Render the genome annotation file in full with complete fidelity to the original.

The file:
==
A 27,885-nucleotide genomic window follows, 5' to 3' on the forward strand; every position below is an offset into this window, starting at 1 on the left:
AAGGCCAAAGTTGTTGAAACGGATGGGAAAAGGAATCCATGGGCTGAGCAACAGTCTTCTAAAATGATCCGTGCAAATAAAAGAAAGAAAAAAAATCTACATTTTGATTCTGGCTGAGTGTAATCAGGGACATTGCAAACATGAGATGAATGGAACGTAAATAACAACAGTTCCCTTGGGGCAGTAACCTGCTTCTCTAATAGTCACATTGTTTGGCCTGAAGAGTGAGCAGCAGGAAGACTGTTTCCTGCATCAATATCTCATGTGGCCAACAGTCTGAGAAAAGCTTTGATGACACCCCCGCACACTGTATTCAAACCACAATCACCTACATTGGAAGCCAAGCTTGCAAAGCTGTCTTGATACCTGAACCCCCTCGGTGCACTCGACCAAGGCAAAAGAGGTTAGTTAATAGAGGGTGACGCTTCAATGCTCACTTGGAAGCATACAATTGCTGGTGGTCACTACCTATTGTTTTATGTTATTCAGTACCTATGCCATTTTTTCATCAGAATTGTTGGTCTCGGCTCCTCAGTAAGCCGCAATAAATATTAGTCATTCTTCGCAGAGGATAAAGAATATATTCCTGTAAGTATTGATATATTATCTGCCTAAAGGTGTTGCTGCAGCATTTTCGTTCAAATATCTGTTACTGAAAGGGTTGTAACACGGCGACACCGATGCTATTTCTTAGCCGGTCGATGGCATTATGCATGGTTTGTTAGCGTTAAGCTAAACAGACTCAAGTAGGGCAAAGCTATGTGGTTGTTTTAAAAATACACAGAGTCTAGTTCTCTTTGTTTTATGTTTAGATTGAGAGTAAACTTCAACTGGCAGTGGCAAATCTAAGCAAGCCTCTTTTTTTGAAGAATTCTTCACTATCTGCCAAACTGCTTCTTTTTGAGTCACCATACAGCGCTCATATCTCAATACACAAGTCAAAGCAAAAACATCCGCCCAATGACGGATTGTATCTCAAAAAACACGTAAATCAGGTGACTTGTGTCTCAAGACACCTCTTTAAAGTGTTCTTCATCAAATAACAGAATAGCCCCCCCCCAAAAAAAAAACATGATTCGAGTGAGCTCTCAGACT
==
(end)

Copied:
A 27,885-nucleotide genomic window follows, 5' to 3' on the forward strand; every position below is an offset into this window, starting at 1 on the left:
AAGGCCAAAGTTGTTGAAACGGATGGGAAAAGGAATCCATGGGCTGAGCAACAGTCTTCTAAAATGATCCGTGCAAATAAAAGAAAGAAAAAAAATCTACATTTTGATTCTGGCTGAGTGTAATCAGGGACATTGCAAACATGAGATGAATGGAACGTAAATAACAACAGTTCCCTTGGGGCAGTAACCTGCTTCTCTAATAGTCACATTGTTTGGCCTGAAGAGTGAGCAGCAGGAAGACTGTTTCCTGCATCAATATCTCATGTGGCCAACAGTCTGAGAAAAGCTTTGATGACACCCCCGCACACTGTATTCAAACCACAATCACCTACATTGGAAGCCAAGCTTGCAAAGCTGTCTTGATACCTGAACCCCCTCGGTGCACTCGACCAAGGCAAAAGAGGTTAGTTAATAGAGGGTGACGCTTCAATGCTCACTTGGAAGCATACAATTGCTGGTGGTCACTACCTATTGTTTTATGTTATTCAGTACCTATGCCATTTTTTCATCAGAATTGTTGGTCTCGGCTCCTCAGTAAGCCGCAATAAATATTAGTCATTCTTCGCAGAGGATAAAGAATATATTCCTGTAAGTATTGATATATTATCTGCCTAAAGGTGTTGCTGCAGCATTTTCGTTCAAATATCTGTTACTGAAAGGGTTGTAACACGGCGACACCGATGCTATTTCTTAGCCGGTCGATGGCATTATGCATGGTTTGTTAGCGTTAAGCTAAACAGACTCAAGTAGGGCAAAGCTATGTGGTTGTTTTAAAAATACACAGAGTCTAGTTCTCTTTGTTTTATGTTTAGATTGAGAGTAAACTTCAACTGGCAGTGGCAAATCTAAGCAAGCCTCTTTTTTTGAAGAATTCTTCACTATCTGCCAAACTGCTTCTTTTTGAGTCACCATACAGCGCTCATATCTCAATACACAAGTCAAAGCAAAAACATCCGCCCAATGACGGATTGTATCTCAAAAAACACGTAAATCAGGTGACTTGTGTCTCAAGACACCTCTTTAAAGTGTTCTTCATCAAATAACAGAATAGCCCCCCCCCAAAAAAAAAACATGATTCGAGTGAGCTCTCAGACT